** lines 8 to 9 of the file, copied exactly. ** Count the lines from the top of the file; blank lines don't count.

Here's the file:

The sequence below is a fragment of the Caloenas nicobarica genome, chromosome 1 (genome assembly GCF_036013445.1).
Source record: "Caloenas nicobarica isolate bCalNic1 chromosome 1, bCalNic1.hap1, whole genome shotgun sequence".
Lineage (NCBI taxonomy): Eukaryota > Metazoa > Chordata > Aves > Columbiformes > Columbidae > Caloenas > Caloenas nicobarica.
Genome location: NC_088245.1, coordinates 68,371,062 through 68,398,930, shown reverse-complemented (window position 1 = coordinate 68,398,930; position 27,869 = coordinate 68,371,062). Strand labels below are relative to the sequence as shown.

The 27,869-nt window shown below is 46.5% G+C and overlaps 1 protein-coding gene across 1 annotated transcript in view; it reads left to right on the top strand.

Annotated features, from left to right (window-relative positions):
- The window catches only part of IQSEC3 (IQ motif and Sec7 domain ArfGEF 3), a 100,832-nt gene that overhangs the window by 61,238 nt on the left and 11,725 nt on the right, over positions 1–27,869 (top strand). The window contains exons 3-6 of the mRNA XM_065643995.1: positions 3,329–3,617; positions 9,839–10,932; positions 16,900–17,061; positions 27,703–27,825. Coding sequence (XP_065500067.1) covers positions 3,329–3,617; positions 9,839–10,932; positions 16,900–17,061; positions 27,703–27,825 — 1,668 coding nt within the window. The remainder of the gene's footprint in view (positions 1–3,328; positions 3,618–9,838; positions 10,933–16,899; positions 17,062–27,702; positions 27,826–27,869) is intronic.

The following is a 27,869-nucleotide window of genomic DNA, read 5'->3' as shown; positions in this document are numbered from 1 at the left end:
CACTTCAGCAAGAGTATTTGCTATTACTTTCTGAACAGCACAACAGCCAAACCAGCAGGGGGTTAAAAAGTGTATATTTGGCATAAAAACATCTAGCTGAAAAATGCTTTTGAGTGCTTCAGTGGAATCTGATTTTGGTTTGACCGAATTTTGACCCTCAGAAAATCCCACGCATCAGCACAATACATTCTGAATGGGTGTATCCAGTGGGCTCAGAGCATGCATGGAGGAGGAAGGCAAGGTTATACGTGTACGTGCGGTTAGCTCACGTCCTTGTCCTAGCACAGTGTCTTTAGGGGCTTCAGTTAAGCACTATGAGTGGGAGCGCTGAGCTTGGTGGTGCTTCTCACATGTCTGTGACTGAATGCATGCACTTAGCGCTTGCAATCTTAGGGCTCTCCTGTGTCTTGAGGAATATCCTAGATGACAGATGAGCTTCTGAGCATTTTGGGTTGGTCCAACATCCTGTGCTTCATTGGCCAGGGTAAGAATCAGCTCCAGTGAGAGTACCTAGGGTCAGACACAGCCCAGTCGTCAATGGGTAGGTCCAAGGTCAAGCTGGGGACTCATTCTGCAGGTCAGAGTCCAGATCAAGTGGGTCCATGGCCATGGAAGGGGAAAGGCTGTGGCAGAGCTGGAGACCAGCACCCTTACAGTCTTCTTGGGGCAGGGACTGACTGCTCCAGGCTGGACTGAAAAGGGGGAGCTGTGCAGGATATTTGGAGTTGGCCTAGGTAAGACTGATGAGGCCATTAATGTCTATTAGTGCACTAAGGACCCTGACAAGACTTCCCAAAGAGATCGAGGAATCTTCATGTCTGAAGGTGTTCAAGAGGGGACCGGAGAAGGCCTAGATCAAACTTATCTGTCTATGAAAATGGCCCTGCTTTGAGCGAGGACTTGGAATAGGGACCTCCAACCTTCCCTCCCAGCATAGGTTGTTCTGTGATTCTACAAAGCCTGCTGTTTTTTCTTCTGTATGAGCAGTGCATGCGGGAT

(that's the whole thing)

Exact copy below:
The following is a 27,869-nucleotide window of genomic DNA, read 5'->3' as shown; positions in this document are numbered from 1 at the left end:
CACTTCAGCAAGAGTATTTGCTATTACTTTCTGAACAGCACAACAGCCAAACCAGCAGGGGGTTAAAAAGTGTATATTTGGCATAAAAACATCTAGCTGAAAAATGCTTTTGAGTGCTTCAGTGGAATCTGATTTTGGTTTGACCGAATTTTGACCCTCAGAAAATCCCACGCATCAGCACAATACATTCTGAATGGGTGTATCCAGTGGGCTCAGAGCATGCATGGAGGAGGAAGGCAAGGTTATACGTGTACGTGCGGTTAGCTCACGTCCTTGTCCTAGCACAGTGTCTTTAGGGGCTTCAGTTAAGCACTATGAGTGGGAGCGCTGAGCTTGGTGGTGCTTCTCACATGTCTGTGACTGAATGCATGCACTTAGCGCTTGCAATCTTAGGGCTCTCCTGTGTCTTGAGGAATATCCTAGATGACAGATGAGCTTCTGAGCATTTTGGGTTGGTCCAACATCCTGTGCTTCATTGGCCAGGGTAAGAATCAGCTCCAGTGAGAGTACCTAGGGTCAGACACAGCCCAGTCGTCAATGGGTAGGTCCAAGGTCAAGCTGGGGACTCATTCTGCAGGTCAGAGTCCAGATCAAGTGGGTCCATGGCCATGGAAGGGGAAAGGCTGTGGCAGAGCTGGAGACCAGCACCCTTACAGTCTTCTTGGGGCAGGGACTGACTGCTCCAGGCTGGACTGAAAAGGGGGAGCTGTGCAGGATATTTGGAGTTGGCCTAGGTAAGACTGATGAGGCCATTAATGTCTATTAGTGCACTAAGGACCCTGACAAGACTTCCCAAAGAGATCGAGGAATCTTCATGTCTGAAGGTGTTCAAGAGGGGACCGGAGAAGGCCTAGATCAAACTTATCTGTCTATGAAAATGGCCCTGCTTTGAGCGAGGACTTGGAATAGGGACCTCCAACCTTCCCTCCCAGCATAGGTTGTTCTGTGATTCTACAAAGCCTGCTGTTTTTTCTTCTGTATGAGCAGTGCATGCGGGAT